Second, we found inconsistencies in assessment. Although research on unexplained clinical conditions may be hampered by a lack of diagnostic markers, all of these conditions have established case definitions that are designed to facilitate symptom-based diagnoses as well as comparability across research studies. Nonetheless, many different methods were used to assess the conditions of interest, ranging from the use of established case definitions to self-report of physician diagnoses and review of computerized ICD-9 codes. Several investigations relied on medical history questionnaires or self-reported diagnoses without independent confirmation by medical record reviews or clinical examinations. This reliance calls into question the accuracy of all rates of conditions based on self-report, but especially those that require physical examination findings (e.g., FM) or exclusion of specific medical disorders (e.g., CFS). In addition, studies based on physician diagnoses in medical records may underestimate comorbidity if a patient attends one clinic for primary symptoms but is discouraged from seeking specialty care for other symptoms, as may occur in health maintenance organizations. Studies also differed in inclusion and exclusion criteria. All of these factors affect the degree of overlap among urological and non-urological unexplained clinical conditions and make comparisons across studies problematic.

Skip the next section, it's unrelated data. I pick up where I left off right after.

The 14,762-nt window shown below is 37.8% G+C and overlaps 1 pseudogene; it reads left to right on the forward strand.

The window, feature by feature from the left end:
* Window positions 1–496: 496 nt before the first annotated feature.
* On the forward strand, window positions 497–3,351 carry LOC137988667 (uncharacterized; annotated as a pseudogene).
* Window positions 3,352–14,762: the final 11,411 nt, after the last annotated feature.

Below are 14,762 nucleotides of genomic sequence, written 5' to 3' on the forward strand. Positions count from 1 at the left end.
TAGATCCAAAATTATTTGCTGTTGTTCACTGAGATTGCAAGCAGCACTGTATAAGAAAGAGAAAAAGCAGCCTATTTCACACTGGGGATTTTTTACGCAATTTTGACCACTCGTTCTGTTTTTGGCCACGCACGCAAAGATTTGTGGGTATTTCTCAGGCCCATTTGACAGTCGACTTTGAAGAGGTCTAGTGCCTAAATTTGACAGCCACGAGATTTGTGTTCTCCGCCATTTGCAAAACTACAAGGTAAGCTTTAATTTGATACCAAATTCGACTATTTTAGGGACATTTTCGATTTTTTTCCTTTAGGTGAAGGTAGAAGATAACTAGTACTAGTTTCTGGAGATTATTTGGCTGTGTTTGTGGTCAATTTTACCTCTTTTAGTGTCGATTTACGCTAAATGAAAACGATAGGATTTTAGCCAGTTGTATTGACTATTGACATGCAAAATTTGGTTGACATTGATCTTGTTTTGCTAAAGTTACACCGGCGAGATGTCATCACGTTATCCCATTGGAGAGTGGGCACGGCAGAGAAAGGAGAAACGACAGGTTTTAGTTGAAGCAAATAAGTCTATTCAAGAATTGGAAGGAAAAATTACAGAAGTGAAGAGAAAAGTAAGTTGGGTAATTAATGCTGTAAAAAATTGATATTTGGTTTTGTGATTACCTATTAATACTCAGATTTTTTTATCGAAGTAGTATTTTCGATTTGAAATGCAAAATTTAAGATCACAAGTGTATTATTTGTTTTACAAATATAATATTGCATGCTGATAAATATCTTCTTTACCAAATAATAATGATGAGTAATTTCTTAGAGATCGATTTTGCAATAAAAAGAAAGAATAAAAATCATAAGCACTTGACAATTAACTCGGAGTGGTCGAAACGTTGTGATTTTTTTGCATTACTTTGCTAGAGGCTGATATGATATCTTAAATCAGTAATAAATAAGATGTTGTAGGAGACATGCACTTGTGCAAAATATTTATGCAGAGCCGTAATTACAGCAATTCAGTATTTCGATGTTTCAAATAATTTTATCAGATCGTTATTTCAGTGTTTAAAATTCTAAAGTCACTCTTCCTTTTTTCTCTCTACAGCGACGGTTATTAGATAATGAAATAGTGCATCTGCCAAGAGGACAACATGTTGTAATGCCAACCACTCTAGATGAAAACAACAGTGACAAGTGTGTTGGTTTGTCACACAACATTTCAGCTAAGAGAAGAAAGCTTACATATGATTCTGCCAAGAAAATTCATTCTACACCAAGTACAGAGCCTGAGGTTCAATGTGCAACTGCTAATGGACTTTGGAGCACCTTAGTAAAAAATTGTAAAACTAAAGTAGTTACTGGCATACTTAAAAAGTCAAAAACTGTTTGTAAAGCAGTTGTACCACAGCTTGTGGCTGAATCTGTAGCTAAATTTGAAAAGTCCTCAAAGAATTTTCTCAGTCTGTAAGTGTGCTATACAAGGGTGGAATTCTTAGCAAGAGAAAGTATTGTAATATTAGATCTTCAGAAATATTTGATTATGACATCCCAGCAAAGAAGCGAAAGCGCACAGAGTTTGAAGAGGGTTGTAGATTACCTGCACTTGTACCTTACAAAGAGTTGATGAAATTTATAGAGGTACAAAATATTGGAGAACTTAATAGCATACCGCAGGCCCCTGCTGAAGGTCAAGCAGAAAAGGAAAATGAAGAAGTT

Third, with the exception of CP/CPPS in men, most participants with unexplained clinical conditions were women. It has been debated whether certain urological unexplained clinical conditions, particularly IC/PBS and CP/CPPS in men, represent somewhat different manifestations of the same disorder and whether the risk factors and manifestations of IC/PBS differ in men and women.48 Sex differences clearly do exist in the epidemiology, symptomatology, physiology, and psychological features of FM, CFS, and IBS,49 raising the possibility that the overlap between urological and non-urological unexplained clinical conditions is sex-specific. Clearly, there are too few studies in men to fully examine any sex differences in overlap that may exist. Studies with large samples of men are needed to examine the role of sex in the co-occurrence of these conditions. Likewise, more data are needed to examine the association of these conditions across different cultural, racial, and ethnic groups. Finally, in the studies that compared 2 or more groups, the control groups consisted variously of healthy individuals, those with other chronic illnesses, or controls whose health status was unreported. Only 2 investigations controlled for genetic and common environmental effects by using co-twin control methods,9,20 and most studies did not use multivariate analytic techniques to adjust for demographic or other differences that could reduce the strength of the association between comorbid conditions.